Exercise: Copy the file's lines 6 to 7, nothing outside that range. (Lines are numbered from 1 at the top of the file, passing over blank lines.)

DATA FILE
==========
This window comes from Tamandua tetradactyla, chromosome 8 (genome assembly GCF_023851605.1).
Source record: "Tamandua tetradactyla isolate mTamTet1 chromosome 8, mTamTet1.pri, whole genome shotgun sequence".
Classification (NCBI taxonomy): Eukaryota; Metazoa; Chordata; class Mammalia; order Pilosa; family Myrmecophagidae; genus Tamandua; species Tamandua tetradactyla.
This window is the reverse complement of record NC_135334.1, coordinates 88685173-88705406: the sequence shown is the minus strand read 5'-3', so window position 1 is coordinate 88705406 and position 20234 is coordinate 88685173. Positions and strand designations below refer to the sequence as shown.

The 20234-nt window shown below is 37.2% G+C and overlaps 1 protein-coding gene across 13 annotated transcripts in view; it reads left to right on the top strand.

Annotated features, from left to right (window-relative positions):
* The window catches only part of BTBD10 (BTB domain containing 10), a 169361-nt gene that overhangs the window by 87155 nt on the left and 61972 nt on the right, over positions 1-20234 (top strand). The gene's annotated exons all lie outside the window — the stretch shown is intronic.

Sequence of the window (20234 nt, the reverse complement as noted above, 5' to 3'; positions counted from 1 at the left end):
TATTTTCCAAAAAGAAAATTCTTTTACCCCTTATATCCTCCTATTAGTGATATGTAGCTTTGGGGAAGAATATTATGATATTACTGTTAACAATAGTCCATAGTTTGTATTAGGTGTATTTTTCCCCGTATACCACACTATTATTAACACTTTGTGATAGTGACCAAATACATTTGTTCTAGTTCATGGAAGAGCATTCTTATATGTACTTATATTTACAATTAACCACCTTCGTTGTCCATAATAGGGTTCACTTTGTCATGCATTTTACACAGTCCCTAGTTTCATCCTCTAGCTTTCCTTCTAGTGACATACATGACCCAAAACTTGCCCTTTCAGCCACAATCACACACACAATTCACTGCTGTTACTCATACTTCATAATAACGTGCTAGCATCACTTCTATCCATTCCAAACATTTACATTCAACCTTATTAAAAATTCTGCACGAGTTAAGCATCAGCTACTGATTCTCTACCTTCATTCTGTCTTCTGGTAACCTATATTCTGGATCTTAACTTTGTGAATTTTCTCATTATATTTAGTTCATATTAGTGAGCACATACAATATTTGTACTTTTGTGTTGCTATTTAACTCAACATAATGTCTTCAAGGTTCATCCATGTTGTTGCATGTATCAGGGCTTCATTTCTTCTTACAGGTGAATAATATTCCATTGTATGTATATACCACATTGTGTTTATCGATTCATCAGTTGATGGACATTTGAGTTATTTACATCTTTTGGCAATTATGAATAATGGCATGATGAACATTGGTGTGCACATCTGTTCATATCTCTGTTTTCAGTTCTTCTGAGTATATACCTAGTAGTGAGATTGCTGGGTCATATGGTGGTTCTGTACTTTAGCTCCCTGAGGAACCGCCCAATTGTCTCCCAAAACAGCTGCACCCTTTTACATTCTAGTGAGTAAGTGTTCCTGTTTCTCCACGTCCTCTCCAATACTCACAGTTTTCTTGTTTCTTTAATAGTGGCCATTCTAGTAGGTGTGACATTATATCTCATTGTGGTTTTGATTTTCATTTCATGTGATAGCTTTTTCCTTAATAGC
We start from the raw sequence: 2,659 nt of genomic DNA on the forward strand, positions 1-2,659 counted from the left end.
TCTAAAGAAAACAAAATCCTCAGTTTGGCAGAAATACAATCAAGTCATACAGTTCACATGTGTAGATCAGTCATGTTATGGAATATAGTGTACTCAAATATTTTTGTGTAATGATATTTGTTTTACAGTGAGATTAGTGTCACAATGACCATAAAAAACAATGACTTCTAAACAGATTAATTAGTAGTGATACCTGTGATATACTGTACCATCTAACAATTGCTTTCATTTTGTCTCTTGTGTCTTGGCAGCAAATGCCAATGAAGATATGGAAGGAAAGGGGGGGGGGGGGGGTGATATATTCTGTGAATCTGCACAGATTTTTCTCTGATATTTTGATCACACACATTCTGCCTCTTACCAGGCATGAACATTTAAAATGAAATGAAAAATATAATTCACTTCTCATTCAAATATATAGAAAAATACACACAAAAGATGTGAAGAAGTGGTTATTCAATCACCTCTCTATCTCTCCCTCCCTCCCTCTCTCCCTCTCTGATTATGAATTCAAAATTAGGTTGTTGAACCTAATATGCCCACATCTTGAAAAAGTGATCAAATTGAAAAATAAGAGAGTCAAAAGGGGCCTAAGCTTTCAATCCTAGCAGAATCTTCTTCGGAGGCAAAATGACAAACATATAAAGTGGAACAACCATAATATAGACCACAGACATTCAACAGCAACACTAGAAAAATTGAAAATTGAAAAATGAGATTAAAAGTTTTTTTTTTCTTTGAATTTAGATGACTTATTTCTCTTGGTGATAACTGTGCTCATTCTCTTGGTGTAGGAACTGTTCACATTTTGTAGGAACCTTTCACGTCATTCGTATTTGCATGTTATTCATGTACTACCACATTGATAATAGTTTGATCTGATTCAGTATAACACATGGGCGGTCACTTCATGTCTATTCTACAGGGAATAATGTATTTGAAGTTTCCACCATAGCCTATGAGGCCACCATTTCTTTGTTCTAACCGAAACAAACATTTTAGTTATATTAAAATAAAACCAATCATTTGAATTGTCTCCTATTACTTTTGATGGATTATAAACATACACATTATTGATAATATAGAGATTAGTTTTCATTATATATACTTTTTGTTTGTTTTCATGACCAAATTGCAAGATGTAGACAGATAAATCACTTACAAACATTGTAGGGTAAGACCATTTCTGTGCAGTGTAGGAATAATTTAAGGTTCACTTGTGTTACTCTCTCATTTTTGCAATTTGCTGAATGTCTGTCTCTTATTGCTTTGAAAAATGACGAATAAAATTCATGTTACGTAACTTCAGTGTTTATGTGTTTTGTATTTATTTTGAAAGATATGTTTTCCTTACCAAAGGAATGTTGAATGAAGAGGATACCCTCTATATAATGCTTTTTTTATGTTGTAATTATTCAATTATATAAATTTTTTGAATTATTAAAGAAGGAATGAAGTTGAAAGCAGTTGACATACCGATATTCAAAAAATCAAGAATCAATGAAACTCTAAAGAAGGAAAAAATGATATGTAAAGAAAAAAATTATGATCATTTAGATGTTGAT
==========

Annotated features, from left to right (window-relative positions):
* The window catches only part of BTBD10 (BTB domain containing 10), a 169361-nt gene that overhangs the window by 87155 nt on the left and 61972 nt on the right, over positions 1-20234 (top strand). The gene's annotated exons all lie outside the window — the stretch shown is intronic.